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Thursday 27th October 2016

Infectious disease link to low IQ

5th July 2010

US researchers have come up with a hypothesis about what detracts from or improves cognitive functioning, the sort of intelligence that is measured by an IQ test.


A team of scientists at the University of New Mexico says that the prevalence of infectious diseases, particularly those involving parasites, may have a negative impact on intelligence.

Publishing their findings in the Proceedings of the Royal Society, Christopher Eppig, Corey Fincher and Randy Thornhill base their theory on assumptions about how much energy the body can produce, and how much the brain is able to burn.

The brain typically uses up around 25% of the energy produced when an adult metabolises food, while it commands 87% of the total energy budget in infants, with the percentage falling gradually as a child develops.

The researchers set out to discover whether excessive infections might correlate with impaired cognitive development worldwide.

They scanned IQ data from around the world, and found that high levels of infectious disease were indeed linked with lower average national intelligence. However, they emphasised that no causal relationship was implied.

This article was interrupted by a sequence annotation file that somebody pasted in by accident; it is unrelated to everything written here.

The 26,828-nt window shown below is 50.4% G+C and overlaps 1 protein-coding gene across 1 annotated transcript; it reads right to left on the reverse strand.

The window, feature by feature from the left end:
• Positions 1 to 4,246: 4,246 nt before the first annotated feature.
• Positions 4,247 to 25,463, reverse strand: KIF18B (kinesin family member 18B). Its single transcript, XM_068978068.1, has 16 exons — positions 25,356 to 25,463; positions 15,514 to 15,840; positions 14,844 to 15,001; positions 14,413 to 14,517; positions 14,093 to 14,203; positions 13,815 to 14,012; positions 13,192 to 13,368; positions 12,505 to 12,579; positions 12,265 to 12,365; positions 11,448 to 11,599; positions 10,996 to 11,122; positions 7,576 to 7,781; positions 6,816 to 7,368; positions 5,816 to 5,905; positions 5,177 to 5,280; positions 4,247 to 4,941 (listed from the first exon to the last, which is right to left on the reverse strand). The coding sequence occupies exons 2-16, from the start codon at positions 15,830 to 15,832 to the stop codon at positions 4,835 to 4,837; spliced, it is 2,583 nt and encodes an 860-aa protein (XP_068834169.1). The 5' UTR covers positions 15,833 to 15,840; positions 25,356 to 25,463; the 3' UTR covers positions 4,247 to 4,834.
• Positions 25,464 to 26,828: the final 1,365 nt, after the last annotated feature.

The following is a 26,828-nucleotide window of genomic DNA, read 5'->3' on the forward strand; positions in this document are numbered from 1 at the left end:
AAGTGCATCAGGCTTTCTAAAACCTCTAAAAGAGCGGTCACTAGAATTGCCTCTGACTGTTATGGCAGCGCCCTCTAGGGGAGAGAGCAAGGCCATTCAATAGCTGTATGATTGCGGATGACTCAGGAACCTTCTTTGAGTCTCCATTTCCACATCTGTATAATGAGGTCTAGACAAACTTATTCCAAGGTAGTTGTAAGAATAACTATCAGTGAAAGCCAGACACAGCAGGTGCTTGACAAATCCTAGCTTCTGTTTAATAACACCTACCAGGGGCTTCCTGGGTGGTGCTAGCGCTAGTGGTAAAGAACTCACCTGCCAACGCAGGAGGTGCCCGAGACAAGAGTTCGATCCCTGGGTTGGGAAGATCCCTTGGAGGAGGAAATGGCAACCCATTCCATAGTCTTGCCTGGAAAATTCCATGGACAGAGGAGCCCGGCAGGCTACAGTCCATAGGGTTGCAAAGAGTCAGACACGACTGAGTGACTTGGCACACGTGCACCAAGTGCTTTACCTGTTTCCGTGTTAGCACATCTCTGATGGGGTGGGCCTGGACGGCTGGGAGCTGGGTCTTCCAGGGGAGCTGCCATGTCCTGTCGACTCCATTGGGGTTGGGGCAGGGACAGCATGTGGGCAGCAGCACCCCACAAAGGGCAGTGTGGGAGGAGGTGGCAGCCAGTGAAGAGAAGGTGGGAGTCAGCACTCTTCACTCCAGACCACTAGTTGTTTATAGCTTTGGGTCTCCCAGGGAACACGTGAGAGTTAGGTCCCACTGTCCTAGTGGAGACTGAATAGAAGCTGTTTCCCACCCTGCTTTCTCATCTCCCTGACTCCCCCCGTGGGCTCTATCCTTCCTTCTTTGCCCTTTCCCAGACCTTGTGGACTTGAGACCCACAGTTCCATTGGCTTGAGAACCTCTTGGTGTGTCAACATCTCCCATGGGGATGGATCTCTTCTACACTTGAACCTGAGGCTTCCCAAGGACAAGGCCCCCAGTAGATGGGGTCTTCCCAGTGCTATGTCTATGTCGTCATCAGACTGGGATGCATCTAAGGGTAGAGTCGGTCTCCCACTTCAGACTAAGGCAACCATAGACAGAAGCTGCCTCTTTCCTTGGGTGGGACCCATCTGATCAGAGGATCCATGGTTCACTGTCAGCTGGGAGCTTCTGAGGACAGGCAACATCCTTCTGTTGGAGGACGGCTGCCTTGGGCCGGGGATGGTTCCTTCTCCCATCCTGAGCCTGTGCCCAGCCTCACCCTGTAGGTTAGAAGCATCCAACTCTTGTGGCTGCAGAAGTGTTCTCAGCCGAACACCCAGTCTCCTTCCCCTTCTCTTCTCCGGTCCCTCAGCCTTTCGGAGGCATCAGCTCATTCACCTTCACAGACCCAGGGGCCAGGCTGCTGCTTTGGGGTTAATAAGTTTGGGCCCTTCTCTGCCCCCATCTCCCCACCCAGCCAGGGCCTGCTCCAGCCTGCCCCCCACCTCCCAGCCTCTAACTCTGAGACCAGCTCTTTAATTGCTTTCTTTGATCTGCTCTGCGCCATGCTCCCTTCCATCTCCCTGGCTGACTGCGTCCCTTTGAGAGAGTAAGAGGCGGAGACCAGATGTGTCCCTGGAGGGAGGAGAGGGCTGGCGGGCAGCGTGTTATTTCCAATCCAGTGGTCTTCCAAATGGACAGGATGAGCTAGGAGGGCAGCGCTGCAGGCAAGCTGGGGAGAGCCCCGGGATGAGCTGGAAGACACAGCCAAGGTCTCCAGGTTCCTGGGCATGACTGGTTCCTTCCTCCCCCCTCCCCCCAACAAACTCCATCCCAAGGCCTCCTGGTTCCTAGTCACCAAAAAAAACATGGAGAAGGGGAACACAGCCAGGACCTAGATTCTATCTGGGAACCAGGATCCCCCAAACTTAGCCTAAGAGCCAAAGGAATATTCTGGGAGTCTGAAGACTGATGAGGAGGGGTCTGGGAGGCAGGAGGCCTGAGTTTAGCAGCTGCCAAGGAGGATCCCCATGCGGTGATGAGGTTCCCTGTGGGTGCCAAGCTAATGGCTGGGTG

"A developing human will have difficulty building a brain and fighting off infectious diseases at the same time, as both are very metabolically costly tasks," they write.

They said that the correlations between high infectious disease burdens and lower IQs were robust worldwide, making infectious disease the most powerful predictor of national IQ when various other factors including temperature, national economic growth and education levels were controlled for.

Calling their theory the "parasite-stress hypothesis", the researchers then used it to explain the worldwide distribution of intelligence.

"If an individual cannot meet these energetic demands while the brain is growing and developing, the brain's growth and developmental stability will suffer," they wrote.

They said that this could happen because the body had to use energy to replace tissue lost to parasites like flukes or because intestinal parasites caused the loss of nutrients through diarrhoea.

Energy was also lost when viruses used the host's cellular machinery and macromolecules to reproduce themselves, and when the immune system was activated to fight off infection.

They said diarrhoeal diseases, among the top killers of children worldwide, probably imposed the most serious cost on the energy budget of a growing child, denying the brain the energy it needed to develop cognitively.

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